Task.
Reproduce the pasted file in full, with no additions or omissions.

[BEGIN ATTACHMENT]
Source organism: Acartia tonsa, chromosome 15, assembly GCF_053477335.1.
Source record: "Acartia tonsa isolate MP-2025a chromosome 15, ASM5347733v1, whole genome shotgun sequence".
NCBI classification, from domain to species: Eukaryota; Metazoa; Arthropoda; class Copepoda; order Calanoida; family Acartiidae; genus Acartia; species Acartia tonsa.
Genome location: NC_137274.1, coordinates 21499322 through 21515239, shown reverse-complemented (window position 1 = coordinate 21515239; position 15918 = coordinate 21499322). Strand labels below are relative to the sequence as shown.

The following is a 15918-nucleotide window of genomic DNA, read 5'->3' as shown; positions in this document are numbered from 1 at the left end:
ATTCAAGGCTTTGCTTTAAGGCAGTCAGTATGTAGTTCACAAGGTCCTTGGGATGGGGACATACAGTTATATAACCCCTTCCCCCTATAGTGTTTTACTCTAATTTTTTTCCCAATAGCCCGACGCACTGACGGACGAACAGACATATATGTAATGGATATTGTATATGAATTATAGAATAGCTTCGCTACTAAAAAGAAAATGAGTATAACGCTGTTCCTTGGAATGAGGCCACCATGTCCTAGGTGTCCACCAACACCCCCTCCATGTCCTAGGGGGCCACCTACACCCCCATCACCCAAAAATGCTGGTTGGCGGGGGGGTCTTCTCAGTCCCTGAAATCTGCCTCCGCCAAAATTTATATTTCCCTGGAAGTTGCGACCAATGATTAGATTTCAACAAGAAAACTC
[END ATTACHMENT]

Source organism: Acartia tonsa, chromosome 15, assembly GCF_053477335.1.
Source record: "Acartia tonsa isolate MP-2025a chromosome 15, ASM5347733v1, whole genome shotgun sequence".
NCBI classification, from domain to species: Eukaryota; Metazoa; Arthropoda; class Copepoda; order Calanoida; family Acartiidae; genus Acartia; species Acartia tonsa.
Genome location: NC_137274.1, coordinates 21499322 through 21515239, shown reverse-complemented (window position 1 = coordinate 21515239; position 15918 = coordinate 21499322). Strand labels below are relative to the sequence as shown.

The following is a 15918-nucleotide window of genomic DNA, read 5'->3' as shown; positions in this document are numbered from 1 at the left end:
ATTCAAGGCTTTGCTTTAAGGCAGTCAGTATGTAGTTCACAAGGTCCTTGGGATGGGGACATACAGTTATATAACCCCTTCCCCCTATAGTGTTTTACTCTAATTTTTTTCCCAATAGCCCGACGCACTGACGGACGAACAGACATATATGTAATGGATATTGTATATGAATTATAGAATAGCTTCGCTACTAAAAAGAAAATGAGTATAACGCTGTTCCTTGGAATGAGGCCACCATGTCCTAGGTGTCCACCAACACCCCCTCCATGTCCTAGGGGGCCACCTACACCCCCATCACCCAAAAATGCTGGTTGGCGGGGGGGTCTTCTCAGTCCCTGAAATCTGCCTCCGCCAAAATTTATATTTCCCTGGAAGTTGCGACCAATGATTAGATTTCAACAAGAAAACTC